Trading of Renewable Energy Certificates (REC) resumed on 24 November 2021 after a suspension lasting over 16 months due to a legal tussle over regulated prices. The first trading session saw an enthusiastic response on the back of huge pent-up demand with over 3.5 million RECs traded, out of total accumulated inventory of 8.6 million. Total traded volume was split 9:91 between solar and non-solar RECs at prices of INR 2,000 and INR 1,000 respectively. Interestingly, C&I consumers accounted for 69% share of total purchases on the Indian Energy Exchange, one of the two exchanges trading RECs.
- Stricter RPO enforcement is leading to high demand for RECs and may push the prices further up;
- High REC prices and limited availability should eventually push obligated entities to procure more renewable power;
- We expect the REC mechanism to be eventually amalgamated with other market mechanisms as part of a larger carbon trading market;
Trading had been suspended since June 2020 when some power producers challenged a CERC order removing floor and forbearance prices of INR 1,000 and INR 2,500 respectively. APTEL (Appellate Tribunal of Electricity) has set aside CERC’s order citing that the latter had not complied with stipulated consultation process.
Detailed state level information is not available but we believe that only four states including Karnataka, Rajasthan, Andhra Pradesh and Telangana were Renewable Purchase Obligations (RPO) compliant in FY 2020. Lax RPO enforcement by state regulators, a historic problem, is getting fixed slowly but surely. Recently, Punjab regulator asked the state DISCOMs to clear their RPO shortfall of 562 million kWh by procuring necessary RECs by March 2022. Similarly, Uttar Pradesh regulator imposed a hefty penalty of INR 15 billion (USD 200 million) on the DISCOMs for RPO shortfall of 14.6 billion kWh in FY 2021. Indeed, the Draft Electricity Act Bill, now tabled in the winter session of the Parliament, is proposing additional penalties of up to INR 2.00/ kWh for failure to meet RPOs. Trading momentum should therefore continue at least until March owing to massive RPO backlog.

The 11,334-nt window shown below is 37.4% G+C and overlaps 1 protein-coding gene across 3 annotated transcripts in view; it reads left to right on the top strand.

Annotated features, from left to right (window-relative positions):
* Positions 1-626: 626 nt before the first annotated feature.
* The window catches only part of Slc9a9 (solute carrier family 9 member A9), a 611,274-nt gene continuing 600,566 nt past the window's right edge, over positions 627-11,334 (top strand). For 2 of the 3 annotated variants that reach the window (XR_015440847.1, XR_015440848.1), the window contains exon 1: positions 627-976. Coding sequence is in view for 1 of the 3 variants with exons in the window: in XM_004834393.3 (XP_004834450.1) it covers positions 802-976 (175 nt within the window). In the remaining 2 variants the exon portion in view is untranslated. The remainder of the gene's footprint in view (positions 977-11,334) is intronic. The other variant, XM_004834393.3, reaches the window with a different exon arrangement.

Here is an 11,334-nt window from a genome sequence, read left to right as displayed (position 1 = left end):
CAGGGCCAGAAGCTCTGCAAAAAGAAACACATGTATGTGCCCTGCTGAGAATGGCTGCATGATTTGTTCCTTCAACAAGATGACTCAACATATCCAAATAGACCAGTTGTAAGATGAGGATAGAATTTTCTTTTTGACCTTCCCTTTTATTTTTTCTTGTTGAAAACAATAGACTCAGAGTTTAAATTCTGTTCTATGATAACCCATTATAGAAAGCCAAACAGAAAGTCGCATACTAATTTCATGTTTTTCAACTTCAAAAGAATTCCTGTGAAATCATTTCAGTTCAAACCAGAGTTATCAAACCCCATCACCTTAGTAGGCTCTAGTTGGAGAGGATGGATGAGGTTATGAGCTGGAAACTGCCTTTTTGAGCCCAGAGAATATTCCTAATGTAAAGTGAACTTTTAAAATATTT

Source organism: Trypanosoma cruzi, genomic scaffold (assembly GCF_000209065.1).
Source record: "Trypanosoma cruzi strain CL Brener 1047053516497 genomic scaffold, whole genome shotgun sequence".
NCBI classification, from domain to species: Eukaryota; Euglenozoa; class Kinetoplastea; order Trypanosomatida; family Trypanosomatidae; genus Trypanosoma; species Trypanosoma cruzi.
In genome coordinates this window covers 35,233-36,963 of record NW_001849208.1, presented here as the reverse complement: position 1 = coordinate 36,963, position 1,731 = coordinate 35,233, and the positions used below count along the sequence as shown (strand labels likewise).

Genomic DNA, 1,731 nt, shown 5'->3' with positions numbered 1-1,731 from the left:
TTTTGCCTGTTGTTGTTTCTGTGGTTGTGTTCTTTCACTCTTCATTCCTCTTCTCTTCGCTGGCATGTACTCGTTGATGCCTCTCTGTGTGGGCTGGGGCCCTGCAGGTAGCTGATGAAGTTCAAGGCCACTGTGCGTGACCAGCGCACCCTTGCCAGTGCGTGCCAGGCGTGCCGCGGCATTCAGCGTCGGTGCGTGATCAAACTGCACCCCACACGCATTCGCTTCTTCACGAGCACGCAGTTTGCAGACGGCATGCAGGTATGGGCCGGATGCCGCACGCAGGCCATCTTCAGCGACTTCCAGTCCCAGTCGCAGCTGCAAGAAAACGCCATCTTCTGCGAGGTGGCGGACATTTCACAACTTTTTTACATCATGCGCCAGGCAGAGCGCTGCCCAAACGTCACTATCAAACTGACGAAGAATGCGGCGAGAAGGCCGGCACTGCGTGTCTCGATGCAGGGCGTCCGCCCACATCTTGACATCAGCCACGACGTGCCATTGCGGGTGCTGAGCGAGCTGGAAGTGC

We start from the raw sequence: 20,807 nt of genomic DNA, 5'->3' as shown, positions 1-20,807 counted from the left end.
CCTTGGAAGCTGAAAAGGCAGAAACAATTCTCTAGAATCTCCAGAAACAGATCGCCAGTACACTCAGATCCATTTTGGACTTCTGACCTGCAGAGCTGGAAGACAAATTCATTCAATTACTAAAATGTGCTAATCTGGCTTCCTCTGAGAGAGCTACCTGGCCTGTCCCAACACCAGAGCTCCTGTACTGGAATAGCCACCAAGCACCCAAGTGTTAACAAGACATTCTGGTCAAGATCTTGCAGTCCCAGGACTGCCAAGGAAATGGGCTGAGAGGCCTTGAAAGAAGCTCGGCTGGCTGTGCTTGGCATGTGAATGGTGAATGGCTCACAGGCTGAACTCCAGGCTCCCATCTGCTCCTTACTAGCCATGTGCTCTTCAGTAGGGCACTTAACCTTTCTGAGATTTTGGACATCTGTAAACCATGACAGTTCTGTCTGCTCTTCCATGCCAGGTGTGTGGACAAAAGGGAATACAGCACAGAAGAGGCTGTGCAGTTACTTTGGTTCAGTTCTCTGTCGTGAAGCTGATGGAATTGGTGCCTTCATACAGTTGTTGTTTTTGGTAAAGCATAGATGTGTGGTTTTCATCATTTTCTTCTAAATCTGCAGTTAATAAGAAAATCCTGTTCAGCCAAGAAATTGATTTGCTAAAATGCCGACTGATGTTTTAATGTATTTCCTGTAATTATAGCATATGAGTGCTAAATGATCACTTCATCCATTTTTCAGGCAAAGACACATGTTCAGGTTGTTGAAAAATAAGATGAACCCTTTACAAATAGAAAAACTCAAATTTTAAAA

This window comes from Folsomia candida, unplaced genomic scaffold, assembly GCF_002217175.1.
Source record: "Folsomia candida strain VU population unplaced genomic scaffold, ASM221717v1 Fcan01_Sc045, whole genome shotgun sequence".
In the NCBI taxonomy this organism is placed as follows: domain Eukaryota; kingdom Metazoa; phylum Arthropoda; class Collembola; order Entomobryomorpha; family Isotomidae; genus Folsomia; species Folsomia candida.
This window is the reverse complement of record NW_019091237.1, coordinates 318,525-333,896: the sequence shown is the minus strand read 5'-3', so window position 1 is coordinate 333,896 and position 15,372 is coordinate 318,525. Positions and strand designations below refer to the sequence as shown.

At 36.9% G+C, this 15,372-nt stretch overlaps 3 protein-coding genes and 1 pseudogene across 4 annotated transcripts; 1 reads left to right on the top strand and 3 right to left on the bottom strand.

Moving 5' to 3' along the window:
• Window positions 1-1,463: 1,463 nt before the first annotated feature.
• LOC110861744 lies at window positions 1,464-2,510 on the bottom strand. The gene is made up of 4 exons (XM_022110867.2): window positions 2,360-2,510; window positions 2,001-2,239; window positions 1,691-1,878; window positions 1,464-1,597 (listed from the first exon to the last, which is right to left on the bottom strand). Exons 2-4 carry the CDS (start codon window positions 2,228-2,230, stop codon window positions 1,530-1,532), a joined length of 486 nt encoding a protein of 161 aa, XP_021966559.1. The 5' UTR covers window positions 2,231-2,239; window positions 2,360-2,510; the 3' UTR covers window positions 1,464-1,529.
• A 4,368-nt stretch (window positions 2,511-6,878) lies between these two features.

However, the mechanism is beset with two fundamental problems. One, there is simply not enough supply of RECs as most renewable projects pass associated ‘green attributes’ directly to offtakers. Only 4% of total renewable power capacity is registered for RECs is only 4.5 GW, about (see chart below). Solar’s share in this capacity is only 21%, explaining higher demand and prices for solar RECs.
Figure 4: Capacity addition under REC mechanism, MW
Source: REC Registry of India
Two, there is still no uniform RPO trajectory across the country. States are free to set their own targets irrespective of central government guidance and COP commitments. Even the national trajectory, currently set until only March 2022, needs to be extended.
Looking further ahead, it is a matter of time before REC prices are fully liberalised. CERC should be able to do away with floor and forbearance prices after following a due consultation process. The change would be consistent with the Ministry of Power’s recent recommendations on reforming the REC mechanism. But there is need for a more ambitious overhaul. RECs should be made fungible with other market mechanisms including Perform, Achieve and Trade (PAT) scheme and Energy Saving Certificates (ESCerts) to establish a homogenous and efficient carbon trading market consistent with the new COP deal.